The first crime committed was mine; I committed it when I made man mortal. Once I had done that, what was left for you, poor human murderers, to do? To kill your victims? But they already had the seed of death in them; all you could do was to hasten its fruition by a year or two. (2.2.82)
Now Sartre isn't condemning Zeus's value system per se. What he finds problematic is that Zeus forces his value system on others, thereby stripping them of their freedom. In Paris in the 1940s, the Nazi party was doing the same thing by attempting to exert ideological control over the citizens. When you read The Flies as an allegory, Zeus (and Aegisthus) represent the Nazi force. Sartre's play is anti-Nazi because 1) it portrays these power sources as hollow and ultimately ridiculous, 2) it encourages rebellion against these forces, and 3) it argues that these institutions actually have no real authority. Let's talk about this third reason.
Zeus, the Not-Quite-All-Powerful God
We've already talked about the farcical, ridiculous aspect of Zeus's character. But practically speaking, what are the real limitations on his power? Well, we know he has ultimate power over stuff – stuff like flies, rocks, lightning, objects, animals – anything in the world, in fact. He can change the weather, smash up buildings, control the entire universe. Except for man.
Or, as Zeus says himself, "Once freedom lights its beacon in a man's heart, the gods are powerless against him" (109-112). To put this another way, consider what Orestes says to the god: "Your whole universe is not enough to prove me wrong. You are the king of gods, king of stones and stars, king of the waves of the sea. But you are not the king of man" (3.1.117) . Re-read this conversation in Act III, and note that Zeus essentially folds his hand after he hears this whopper of a comeback from Orestes.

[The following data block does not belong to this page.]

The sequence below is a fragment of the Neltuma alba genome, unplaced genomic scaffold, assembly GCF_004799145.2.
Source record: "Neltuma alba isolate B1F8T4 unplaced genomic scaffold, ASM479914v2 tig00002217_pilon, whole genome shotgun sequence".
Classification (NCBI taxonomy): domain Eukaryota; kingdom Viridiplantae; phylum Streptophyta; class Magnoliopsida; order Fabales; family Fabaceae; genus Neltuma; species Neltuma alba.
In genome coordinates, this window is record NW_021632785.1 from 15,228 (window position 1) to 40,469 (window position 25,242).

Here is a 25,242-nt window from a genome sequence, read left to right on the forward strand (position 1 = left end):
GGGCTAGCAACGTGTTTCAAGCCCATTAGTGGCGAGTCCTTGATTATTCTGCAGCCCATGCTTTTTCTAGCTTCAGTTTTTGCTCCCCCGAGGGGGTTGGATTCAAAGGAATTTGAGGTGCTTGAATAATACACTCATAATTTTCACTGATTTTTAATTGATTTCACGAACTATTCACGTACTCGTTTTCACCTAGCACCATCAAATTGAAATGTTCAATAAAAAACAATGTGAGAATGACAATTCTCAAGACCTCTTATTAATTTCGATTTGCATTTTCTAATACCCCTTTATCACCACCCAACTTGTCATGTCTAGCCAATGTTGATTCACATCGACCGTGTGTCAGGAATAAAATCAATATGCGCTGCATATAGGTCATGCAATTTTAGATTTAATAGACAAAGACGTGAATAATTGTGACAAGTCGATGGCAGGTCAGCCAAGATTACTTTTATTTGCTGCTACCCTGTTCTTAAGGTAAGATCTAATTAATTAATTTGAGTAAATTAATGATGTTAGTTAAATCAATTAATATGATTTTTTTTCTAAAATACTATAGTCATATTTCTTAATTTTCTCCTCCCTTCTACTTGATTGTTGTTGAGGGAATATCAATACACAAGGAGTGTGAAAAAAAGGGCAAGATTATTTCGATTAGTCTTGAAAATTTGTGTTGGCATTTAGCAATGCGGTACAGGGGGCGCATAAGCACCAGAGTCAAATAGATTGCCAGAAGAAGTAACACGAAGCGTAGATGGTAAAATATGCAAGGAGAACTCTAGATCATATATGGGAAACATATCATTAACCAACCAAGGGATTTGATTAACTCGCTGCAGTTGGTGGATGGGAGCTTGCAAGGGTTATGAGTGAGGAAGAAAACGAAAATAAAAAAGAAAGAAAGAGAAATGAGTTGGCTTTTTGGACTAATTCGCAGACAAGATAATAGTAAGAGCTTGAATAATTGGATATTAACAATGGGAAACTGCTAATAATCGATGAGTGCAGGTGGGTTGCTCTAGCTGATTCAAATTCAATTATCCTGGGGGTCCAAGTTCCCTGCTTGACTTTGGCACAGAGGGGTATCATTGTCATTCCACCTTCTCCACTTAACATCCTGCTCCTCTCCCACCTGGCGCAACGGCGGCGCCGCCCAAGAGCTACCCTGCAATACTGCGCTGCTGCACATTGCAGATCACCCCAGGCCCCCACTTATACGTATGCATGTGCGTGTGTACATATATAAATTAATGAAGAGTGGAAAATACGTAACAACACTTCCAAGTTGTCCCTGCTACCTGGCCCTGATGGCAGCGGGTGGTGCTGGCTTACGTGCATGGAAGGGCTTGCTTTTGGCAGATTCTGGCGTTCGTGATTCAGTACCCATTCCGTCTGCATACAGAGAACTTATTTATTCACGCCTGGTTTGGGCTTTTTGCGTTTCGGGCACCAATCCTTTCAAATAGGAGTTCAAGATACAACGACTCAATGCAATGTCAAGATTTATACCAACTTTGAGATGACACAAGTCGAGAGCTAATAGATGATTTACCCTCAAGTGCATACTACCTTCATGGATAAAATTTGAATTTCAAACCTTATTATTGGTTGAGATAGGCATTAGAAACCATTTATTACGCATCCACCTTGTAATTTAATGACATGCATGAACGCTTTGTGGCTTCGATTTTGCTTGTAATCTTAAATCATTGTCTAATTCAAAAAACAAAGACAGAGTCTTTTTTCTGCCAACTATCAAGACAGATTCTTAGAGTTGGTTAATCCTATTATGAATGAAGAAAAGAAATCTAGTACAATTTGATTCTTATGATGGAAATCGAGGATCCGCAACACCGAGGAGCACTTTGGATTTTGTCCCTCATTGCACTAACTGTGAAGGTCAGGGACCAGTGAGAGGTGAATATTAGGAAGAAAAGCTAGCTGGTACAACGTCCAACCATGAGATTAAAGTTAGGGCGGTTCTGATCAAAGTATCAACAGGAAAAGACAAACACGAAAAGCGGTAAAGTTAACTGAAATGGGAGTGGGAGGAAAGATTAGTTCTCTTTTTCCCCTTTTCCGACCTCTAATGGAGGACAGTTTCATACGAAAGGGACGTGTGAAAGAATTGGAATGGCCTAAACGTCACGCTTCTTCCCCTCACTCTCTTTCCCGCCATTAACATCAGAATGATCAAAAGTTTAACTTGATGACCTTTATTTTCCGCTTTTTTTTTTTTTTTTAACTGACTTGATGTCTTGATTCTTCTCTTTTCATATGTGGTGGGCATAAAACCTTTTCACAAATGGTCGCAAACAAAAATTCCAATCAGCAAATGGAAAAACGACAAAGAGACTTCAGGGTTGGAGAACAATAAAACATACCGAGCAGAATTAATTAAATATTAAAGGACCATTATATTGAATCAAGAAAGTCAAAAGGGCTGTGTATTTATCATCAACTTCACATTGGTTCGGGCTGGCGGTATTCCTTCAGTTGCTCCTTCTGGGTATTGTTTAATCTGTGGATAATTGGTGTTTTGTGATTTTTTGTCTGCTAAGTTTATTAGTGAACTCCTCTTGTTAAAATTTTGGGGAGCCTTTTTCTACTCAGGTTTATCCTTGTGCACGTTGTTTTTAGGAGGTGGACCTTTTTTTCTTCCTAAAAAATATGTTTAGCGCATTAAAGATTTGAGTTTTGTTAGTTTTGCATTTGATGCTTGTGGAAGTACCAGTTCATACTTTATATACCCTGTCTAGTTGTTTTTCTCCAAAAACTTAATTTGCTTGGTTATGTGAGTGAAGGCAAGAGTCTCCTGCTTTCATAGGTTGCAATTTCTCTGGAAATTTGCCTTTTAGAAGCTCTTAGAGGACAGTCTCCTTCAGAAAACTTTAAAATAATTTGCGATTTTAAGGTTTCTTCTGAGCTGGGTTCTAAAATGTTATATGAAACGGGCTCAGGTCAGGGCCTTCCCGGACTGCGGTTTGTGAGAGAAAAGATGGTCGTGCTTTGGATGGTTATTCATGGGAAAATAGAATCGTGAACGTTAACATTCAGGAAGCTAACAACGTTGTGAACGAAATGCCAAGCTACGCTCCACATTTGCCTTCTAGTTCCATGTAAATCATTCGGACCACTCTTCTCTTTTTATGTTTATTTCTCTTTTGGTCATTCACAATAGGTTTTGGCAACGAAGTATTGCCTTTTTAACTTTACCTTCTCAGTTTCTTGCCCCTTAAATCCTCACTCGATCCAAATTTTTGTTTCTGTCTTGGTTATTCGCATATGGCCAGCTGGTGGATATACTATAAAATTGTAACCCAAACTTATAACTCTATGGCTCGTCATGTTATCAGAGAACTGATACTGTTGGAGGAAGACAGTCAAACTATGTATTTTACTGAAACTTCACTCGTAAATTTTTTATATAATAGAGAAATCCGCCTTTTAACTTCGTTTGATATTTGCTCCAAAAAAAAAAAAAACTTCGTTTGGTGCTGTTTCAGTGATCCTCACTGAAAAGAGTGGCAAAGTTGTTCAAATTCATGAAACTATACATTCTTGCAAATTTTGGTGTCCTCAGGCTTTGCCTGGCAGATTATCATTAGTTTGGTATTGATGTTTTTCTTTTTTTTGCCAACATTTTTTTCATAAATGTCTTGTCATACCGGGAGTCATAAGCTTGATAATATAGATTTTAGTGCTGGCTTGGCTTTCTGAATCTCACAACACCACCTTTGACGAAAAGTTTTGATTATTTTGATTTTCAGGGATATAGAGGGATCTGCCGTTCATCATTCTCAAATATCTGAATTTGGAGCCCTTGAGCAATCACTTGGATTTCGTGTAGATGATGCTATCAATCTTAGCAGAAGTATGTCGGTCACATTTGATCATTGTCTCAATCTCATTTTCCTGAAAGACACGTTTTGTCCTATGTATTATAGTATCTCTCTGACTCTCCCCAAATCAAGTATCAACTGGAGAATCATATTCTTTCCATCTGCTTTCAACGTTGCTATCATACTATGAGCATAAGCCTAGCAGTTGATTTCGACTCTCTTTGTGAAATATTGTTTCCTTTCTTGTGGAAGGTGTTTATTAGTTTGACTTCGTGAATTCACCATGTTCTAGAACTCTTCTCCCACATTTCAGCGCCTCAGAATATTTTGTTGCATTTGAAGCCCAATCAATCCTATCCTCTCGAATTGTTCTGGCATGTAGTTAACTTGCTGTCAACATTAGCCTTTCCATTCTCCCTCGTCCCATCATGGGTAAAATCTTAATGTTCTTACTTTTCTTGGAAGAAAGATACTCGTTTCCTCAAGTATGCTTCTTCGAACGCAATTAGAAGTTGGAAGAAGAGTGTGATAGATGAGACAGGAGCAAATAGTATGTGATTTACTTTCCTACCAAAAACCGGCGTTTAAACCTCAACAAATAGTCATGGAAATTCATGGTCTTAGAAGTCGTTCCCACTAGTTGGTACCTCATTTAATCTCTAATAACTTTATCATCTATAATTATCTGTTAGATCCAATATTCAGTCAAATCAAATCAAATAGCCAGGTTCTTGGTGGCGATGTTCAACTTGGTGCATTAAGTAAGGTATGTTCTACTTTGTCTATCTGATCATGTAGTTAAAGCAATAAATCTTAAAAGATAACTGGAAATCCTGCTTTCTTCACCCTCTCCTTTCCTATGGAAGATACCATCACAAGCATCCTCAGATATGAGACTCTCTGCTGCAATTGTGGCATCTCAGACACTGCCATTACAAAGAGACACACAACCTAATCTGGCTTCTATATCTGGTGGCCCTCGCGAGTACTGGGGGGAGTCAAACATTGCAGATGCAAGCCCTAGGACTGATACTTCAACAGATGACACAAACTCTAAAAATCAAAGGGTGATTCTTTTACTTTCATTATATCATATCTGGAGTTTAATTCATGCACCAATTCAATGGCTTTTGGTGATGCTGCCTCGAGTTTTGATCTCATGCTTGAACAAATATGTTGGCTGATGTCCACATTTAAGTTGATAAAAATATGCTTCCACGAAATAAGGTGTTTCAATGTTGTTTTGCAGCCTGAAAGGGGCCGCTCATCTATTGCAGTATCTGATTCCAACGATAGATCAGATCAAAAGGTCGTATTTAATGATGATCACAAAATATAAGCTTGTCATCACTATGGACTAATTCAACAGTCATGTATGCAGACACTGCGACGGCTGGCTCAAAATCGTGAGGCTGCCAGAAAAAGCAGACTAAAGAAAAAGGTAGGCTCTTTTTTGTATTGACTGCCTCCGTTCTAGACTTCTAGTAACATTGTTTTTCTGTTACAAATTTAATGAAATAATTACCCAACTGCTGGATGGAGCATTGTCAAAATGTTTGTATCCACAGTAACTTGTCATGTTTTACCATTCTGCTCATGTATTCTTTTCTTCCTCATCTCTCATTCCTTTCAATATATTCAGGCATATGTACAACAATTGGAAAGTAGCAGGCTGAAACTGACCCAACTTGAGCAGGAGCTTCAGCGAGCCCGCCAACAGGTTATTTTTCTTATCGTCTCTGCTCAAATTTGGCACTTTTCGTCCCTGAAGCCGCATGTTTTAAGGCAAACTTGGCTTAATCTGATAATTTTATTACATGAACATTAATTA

According to Sartre, both these characters are correct. Man exists outside of and separate from nature because man – and man's type of being – is fundamentally different from everything else in the world. This means that man's mode of being is also fundamentally different from every other mode of being. We talked in Orestes's "Character Analysis" about two different kinds of being: being-in-itself and being-for-itself. Being-in itself is the being of objects and is characterized as the passive, unconscious mode of being. On the other hand, being-for-itself is the being of human beings, the active, conscious mode of being. Because man is the only being to exist as being-for-itself, he is forever separate from nature.
As a result of the fact that man is free, he can't be governed by Zeus the way things in nature can. This is what Orestes means when he says, "Nature abhors man, and you too, god of gods, abhor mankind" (3.1.133). It is also why he finds Zeus's commands completely irrelevant: "I do not hate you. What have I to do with you, or you with me? We shall glide past each other, like ships in a river, without touching. You are god and I am free; each of us is alone" (3.1.135).
In short, Zeus may be able to tell stuff what to do, but he can never tell people what to do. If men believe that they are under Zeus's control, it's because they're retreating into bad faith and refusing to accept the fact of their personal freedom. We'll talk about this more in Electra's "Character Analysis." For now, think about the scene in which she dances atop the temple steps. Zeus doesn't actually force her to stop; he just crashes a stone into the building below her. Electra interprets this facticity as a command to stop. But this was her choice. No one – not even the gods – can force man's hand in one direction or another.